"Make sure you sleep."
Within a week of being in college, you have probably heard a professor, a staff member, or a motherly upperclassman say this to you. And while your response is probably a smile or a nod in agreement with their concern, you don’t take them up on it. But, you should… and here is why.
Sleep can, and most likely will, directly affect your...
Success in school.
Our brains are just like any muscle, and at college you get plenty of opportunities to exercise them. However, if you don’t take rest time, your brain will stop functioning at its best, and it can impair your ability to study well and retain knowledge from class.
Health—of every kind.
Studies have shown that not sleeping depletes your body’s natural resources, and its ability to fight off sickness and maintain a healthy immune system. A lack of sleep can also tamper with your ability to make decisions as your expectations of increase is heightened and your expectations of damage are decreased. While you sleep your brain continues to function and prepare itself for the next time of being awake.
Basic cleaning & repair.
Studies from the University of Rochester show that when you are sleeping your brain works as its own maid service. It goes in and cleans out the toxins the brain that build up in the day.
Other studies note that when you sleep, your brain continues to process the words you've spoken all throughout the day, storing them properly and creating new memories. All the information that you have been studying have time to solidify in your brain and actually stick much better than if you stayed up all night or got less sleep than usual.
Here are a few suggestions on how to maintain a healthy sleep pattern and why these factors directly affect your body and your studying:
Your ability to study at your desk (sleep in your bed).
Our bodies are strange things, and if you study in your bed as well as sleep in it, it confuses your mind’s ability to separate these two actions. This directly affects your ability to get deep, restful sleep. If you study in your bed your brain associates it with studying and not rest and therefore it takes a longer time to wind down and actually fall asleep.
While studies suggest keeping your bedroom as a place only for sleeping is the best course, this is hard to do when you live in a dorm. You can, however, limit where you study within your bedroom and only study at your desk.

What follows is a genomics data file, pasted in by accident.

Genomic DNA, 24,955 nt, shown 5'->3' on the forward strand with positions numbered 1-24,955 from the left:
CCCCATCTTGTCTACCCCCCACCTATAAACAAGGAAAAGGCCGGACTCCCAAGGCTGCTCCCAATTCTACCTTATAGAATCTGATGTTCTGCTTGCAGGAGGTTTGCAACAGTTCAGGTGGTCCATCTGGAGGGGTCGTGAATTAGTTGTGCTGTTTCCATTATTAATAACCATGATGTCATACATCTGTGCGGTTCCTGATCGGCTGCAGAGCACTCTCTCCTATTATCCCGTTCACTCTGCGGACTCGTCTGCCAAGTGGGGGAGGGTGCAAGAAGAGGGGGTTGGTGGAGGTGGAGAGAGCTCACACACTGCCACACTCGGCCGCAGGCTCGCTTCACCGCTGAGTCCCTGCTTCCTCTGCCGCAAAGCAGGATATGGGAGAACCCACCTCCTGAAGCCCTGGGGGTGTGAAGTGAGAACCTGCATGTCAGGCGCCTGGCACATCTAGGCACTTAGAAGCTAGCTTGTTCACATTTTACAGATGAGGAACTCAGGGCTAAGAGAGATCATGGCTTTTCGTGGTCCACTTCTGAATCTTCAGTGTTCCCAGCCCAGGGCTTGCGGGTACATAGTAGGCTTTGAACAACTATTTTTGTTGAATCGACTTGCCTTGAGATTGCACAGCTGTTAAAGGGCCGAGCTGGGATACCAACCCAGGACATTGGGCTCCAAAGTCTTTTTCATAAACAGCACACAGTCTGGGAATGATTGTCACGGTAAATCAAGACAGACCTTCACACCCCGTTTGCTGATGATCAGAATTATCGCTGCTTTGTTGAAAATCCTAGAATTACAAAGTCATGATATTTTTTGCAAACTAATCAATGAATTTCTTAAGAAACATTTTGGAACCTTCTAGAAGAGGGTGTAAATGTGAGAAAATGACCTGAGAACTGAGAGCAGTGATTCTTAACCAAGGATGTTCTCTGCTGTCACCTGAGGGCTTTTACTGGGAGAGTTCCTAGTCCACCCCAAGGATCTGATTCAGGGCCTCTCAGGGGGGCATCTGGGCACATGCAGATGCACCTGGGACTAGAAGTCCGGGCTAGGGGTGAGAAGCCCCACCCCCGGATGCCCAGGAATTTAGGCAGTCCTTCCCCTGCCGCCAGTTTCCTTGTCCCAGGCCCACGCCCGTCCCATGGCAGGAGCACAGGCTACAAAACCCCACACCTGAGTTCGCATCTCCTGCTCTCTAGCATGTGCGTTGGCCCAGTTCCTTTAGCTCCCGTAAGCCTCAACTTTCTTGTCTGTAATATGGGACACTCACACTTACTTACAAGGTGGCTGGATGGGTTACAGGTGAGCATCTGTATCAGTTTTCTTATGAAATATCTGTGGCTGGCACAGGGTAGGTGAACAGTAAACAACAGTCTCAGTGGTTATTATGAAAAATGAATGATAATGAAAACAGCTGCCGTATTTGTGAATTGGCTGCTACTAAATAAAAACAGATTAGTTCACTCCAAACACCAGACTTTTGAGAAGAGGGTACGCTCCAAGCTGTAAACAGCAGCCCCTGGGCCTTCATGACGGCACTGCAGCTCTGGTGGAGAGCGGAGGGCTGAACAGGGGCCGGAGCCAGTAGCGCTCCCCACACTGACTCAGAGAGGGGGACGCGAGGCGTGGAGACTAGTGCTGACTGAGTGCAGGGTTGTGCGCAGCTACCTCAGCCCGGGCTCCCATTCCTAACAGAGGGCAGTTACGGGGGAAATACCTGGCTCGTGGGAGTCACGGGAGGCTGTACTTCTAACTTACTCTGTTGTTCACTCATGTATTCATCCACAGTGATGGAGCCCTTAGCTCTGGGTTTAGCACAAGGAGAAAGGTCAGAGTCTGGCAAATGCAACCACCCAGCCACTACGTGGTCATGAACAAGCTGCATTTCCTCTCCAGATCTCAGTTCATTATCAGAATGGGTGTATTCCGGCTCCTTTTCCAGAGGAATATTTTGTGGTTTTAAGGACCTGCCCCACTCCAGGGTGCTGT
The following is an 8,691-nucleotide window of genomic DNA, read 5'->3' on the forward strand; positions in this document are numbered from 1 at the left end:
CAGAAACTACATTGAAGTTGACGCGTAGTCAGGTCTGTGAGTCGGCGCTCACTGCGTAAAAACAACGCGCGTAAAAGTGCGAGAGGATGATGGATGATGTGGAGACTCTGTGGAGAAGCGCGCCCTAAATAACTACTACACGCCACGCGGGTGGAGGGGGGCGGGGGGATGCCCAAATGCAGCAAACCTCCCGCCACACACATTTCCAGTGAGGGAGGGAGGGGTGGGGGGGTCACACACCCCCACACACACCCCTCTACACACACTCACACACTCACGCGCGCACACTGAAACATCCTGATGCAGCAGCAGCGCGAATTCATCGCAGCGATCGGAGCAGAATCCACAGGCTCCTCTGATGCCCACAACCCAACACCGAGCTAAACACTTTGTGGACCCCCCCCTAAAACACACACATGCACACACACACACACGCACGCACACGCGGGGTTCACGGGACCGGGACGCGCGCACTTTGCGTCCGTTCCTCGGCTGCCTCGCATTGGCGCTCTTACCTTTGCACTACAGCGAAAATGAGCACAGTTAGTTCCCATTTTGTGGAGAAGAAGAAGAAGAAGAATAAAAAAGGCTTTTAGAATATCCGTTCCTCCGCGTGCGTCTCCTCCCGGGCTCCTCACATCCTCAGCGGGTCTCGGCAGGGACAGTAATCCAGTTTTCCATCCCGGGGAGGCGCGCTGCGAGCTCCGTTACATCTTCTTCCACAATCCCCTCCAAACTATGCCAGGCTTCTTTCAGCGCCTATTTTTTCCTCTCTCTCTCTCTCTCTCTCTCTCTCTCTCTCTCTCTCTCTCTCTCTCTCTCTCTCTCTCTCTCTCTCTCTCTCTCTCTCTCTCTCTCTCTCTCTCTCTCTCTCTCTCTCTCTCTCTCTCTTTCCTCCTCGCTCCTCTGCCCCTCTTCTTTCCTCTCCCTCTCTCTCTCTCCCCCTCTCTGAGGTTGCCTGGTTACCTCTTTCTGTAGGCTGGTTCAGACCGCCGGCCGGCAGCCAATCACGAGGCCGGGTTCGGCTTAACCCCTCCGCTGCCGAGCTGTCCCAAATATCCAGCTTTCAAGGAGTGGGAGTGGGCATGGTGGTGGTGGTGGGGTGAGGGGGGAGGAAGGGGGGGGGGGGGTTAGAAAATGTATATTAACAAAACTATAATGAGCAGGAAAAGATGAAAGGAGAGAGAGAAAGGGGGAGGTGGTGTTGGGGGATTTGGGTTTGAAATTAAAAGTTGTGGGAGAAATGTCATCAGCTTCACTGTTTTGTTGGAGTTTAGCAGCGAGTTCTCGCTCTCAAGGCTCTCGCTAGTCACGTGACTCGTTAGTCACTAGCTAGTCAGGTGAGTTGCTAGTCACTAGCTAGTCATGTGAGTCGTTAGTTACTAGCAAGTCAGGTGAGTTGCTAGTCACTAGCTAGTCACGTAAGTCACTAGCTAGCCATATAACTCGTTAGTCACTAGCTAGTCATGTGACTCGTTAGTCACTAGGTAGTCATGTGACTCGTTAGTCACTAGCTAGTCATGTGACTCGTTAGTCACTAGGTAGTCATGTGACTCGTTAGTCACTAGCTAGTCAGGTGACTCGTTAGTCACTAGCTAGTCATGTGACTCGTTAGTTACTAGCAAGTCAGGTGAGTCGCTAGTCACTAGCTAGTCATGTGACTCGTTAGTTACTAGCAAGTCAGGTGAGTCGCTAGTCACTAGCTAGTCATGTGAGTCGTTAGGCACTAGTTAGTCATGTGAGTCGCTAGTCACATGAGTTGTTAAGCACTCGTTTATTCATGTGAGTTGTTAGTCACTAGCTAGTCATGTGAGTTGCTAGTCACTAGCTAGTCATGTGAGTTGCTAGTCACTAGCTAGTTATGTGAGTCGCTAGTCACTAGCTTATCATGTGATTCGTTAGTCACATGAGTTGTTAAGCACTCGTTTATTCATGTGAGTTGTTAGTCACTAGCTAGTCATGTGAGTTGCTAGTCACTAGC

Your addiction to (too much) coffee.
Even if the thought is detestable, you should really limit your intake of caffeine, whether that is coffee or energy drinks. Caffeine can be very helpful, but it disrupts your natural sleep cycle so being aware of when you are drinking it and how much is very important.
Also, be aware of when you are drinking caffeine as well as how much you are drinking. You need to give yourself plenty of time for the caffeine to leave your system before sleeping. Studies suggest that you need 6 hours of time between your last caffeine intake and your bedtime. Exercising is also a great alternative to caffeine as it gives you a natural rush versus the artificial one delivered by caffeine.
Routine, Routine, Routine.
Routine is very important in maintaining a healthy sleep cycle. Studies suggest that it is almost as important as sleeping. Your body has an inner biological clock, and if you aren’t consistent, you are resetting that clock every time you go to bed at a different time or wake up at a different time.
If you create a regular schedule for yourself, you will train your body into a natural sleep cycle which will encourage deeper sleep. This also, unfortunately, includes the weekends; as a college student, you are probably very tempted to sleep in, but you will feel better if you don’t and maintain a regular sleep cycle. Over time, if you are consistent, it will become second nature.
Often as a college student, you will be tempted to squeeze every last second out of your day, especially before a big midterm or final. Or, if you are done with that big midterm or exam you want to watch Netflix or scroll through Instagram before sleeping.
If you, however, take time before you go to bed to do something relaxing (that doesn’t involve a screen) your rest will be deeper and you will ultimately more rested. Studies show that taking time to off your screen before bedtime will help you the next morning. Simply reading a book or writing in a journal before sleep will help your brain relax before sleeping.
Just doing a few of these simple things will not only improve your physical health, but they might also help your mental health and give you more time to spend on others and study more effectively. So, next time your professor, a staff member, or that motherly upperclassman tells you to “get some sleep," take their advice.
Research and reporting courtesy of The Herald.
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